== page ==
AIPAC's financial interference in US primaries
The American "Israel" Public Affairs Committee (AIPAC) decides to exclude Jewish lawmakers whose support for "Israel" is insufficient.
"Israel" will play an important role in the upcoming US primaries, where two Democratic candidates will compete against a Republican candidate to represent the Michigan congressional district.
According to an article in Asharq Al-Awsat by the former US ambassador to Syria Robert Ford, the American "Israel" Public Affairs Committee (AIPAC) is seeking to dismiss the representative of the Jewish Congress Andy Levin, a fierce defender of "Israel’s" right to exist and a self-declared Zionist. The problem, according to the article, is that despite his pro-"Israel" views, he is in favor of the "two-state solution."
In the past years, AIPAC identified some of the names of American politicians whose support for "Israel" was considered insufficient, and accordingly financial donations were secured by individuals and institutions to finance the electoral campaigns of their opponents. But the difference this year is that AIPAC has created a subsidiary organization to donate directly to political campaigns across the US. Because US political transparency laws require campaigns to report their donations, it was found that the AIPAC funding branch has so far donated about $30 million to political campaigns in Congress.
AIPAC did not deny its financial interference. On the contrary, some officials from the institution linked their direct intervention in the campaigns to the changes taking place within the Democratic Party. For example, 24 senators from the Democratic Party sent a statement last month to US President Joe Biden asking him to intervene to ensure a fair investigation into the killing of Palestinian-American journalist Shireen Abu Akleh.
AIPAC disputed the letter, and then in May, 57 House Democrats, mostly from the party's left wing, wrote a letter urging the administration to investigate the killing of Abu Akleh. Levin was among those who signed it.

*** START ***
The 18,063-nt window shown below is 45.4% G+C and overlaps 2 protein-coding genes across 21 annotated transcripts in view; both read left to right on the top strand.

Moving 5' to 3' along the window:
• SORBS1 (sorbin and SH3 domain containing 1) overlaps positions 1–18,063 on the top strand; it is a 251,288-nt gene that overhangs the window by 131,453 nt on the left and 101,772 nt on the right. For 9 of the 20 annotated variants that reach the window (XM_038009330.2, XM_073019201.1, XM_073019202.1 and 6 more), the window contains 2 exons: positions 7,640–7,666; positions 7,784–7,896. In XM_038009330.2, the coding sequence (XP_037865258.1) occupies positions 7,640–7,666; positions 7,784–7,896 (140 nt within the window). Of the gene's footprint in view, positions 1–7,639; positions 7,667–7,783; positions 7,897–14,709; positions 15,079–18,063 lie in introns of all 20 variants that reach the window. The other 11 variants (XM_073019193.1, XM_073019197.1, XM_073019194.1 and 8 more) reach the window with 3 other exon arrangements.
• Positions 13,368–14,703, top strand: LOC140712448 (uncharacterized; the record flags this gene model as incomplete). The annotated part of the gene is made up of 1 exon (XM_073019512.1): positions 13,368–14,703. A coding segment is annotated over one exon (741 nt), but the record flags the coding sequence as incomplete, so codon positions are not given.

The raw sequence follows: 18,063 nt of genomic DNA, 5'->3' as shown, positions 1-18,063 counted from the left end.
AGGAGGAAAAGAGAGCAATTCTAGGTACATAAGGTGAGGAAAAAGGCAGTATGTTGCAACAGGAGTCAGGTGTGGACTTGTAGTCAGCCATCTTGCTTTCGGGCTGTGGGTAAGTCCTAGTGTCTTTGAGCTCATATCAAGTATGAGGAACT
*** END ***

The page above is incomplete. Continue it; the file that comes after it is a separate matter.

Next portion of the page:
On the other hand, Hayley Stevens, a Democratic member of Congress who affirms her endless support for "Israel", refused to sign a letter urging an American investigation. Therefore, AIPAC donated $3 million to her campaign, in the August 2 primaries, in competition with Levin himself.
On top of that, The Intercept reported that AIPAC used more than $8 million to support its "candidates", and nearly half of that amount went toward the race to oust Levin, who was behind Stevens with 40% to 60% of the vote.
Moreover, pro-"Israel" associations with deep ties to AIPAC made huge financial investments in the Michigan election races. The right-wing "Israel" lobby had spent more than $10 million in total across the state's 11th, 12th, and 13th congressional districts, far outstripping any other interest group or fundraiser from the candidates themselves.
In an interview for MSNBC last week, Levin said, "I'm really Jewish, but AIPAC can't stand the idea that I'm the clearest and strongest Jewish voice in Congress defending a simple proposition: that there is no way to have a secure, democratic home for the Jewish people unless we achieve the political and human rights of the Palestinian people."
According to Ford, AIPAC's financial interference in the Democratic primaries resulted in nine successful candidates out of the ten that they backed.
Strategically, AIPAC handpicks its candidates. Therefore, they avoid investing money in campaigns against congresswomen Rashida Tlaib in Michigan and Ilhan Omar in Minnesota, despite their sharp criticism of "Israel", because AIPAC realized, according to its studies, that it will be very difficult to defeat them.
In contrast, AIPAC's direct interference in the Democratic primary was not without a quick reaction. Former presidential candidate Bernie Sanders described the association's intervention as a war against the Democratic Party. One of the Democratic Party's most important progressive politicians, Senator Elizabeth Warren, also flew to Michigan to speak in support of Levin.
In addition, the national organization J Street, which strongly supports the "two-state solution" and argues against AIPAC's preferred US policy approach in the region, had begun to fund its own candidates' political campaigns. However, the funding offered by J Street is significantly less than that offered by AIPAC.
Furthermore, Ford stated that he has a long experience with AIPAC. After he resigned from the State Department in 2014 because he did not agree with former President Barack Obama's policy on Syria, he received invitations from the committee to speak at some of its conferences about Iran's role in Syria and the region. In return, Ford asserted that he received "a small reward for such lectures, the last of which was in 2018."
In those years, AIPAC directors assured him that support for "Israel" had to come from both sides in order for it to be strong. Their decision this year to target politicians similar to Levin indicated a confrontation with the more progressive pro-"Israel" wing of the Democratic Party.
If AIPAC succeeds, it will increase the influence, within the Democratic Party, of conservatives to push out the more progressive and left-wing persons, including many young activists.